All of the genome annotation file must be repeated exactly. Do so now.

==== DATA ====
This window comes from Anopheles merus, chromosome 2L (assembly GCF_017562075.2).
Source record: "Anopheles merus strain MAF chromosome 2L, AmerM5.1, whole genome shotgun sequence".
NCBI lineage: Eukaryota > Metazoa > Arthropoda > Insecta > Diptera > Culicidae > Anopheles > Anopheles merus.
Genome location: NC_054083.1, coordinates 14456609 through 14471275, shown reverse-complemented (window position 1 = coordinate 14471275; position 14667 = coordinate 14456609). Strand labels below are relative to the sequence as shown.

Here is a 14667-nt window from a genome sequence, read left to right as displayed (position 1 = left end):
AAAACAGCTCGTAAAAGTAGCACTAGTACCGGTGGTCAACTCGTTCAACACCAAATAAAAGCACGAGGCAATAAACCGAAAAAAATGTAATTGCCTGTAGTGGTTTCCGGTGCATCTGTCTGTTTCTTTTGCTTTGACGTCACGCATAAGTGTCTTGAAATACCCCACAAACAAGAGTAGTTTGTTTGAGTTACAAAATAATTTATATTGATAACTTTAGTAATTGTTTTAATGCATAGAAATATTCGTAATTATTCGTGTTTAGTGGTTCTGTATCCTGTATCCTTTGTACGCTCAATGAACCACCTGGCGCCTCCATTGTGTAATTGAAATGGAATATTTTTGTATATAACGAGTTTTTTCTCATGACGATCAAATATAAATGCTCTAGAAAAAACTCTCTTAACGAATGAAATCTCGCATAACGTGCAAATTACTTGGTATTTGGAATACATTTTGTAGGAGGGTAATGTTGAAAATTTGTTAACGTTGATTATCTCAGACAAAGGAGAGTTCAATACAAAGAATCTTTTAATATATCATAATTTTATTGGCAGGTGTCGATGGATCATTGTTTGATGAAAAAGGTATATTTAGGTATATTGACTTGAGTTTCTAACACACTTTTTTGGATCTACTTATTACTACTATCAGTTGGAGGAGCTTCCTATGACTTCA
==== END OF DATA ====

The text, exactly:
This window comes from Anopheles merus, chromosome 2L (assembly GCF_017562075.2).
Source record: "Anopheles merus strain MAF chromosome 2L, AmerM5.1, whole genome shotgun sequence".
NCBI lineage: Eukaryota > Metazoa > Arthropoda > Insecta > Diptera > Culicidae > Anopheles > Anopheles merus.
Genome location: NC_054083.1, coordinates 14456609 through 14471275, shown reverse-complemented (window position 1 = coordinate 14471275; position 14667 = coordinate 14456609). Strand labels below are relative to the sequence as shown.

Here is a 14667-nt window from a genome sequence, read left to right as displayed (position 1 = left end):
AAAACAGCTCGTAAAAGTAGCACTAGTACCGGTGGTCAACTCGTTCAACACCAAATAAAAGCACGAGGCAATAAACCGAAAAAAATGTAATTGCCTGTAGTGGTTTCCGGTGCATCTGTCTGTTTCTTTTGCTTTGACGTCACGCATAAGTGTCTTGAAATACCCCACAAACAAGAGTAGTTTGTTTGAGTTACAAAATAATTTATATTGATAACTTTAGTAATTGTTTTAATGCATAGAAATATTCGTAATTATTCGTGTTTAGTGGTTCTGTATCCTGTATCCTTTGTACGCTCAATGAACCACCTGGCGCCTCCATTGTGTAATTGAAATGGAATATTTTTGTATATAACGAGTTTTTTCTCATGACGATCAAATATAAATGCTCTAGAAAAAACTCTCTTAACGAATGAAATCTCGCATAACGTGCAAATTACTTGGTATTTGGAATACATTTTGTAGGAGGGTAATGTTGAAAATTTGTTAACGTTGATTATCTCAGACAAAGGAGAGTTCAATACAAAGAATCTTTTAATATATCATAATTTTATTGGCAGGTGTCGATGGATCATTGTTTGATGAAAAAGGTATATTTAGGTATATTGACTTGAGTTTCTAACACACTTTTTTGGATCTACTTATTACTACTATCAGTTGGAGGAGCTTCCTATGACTTCA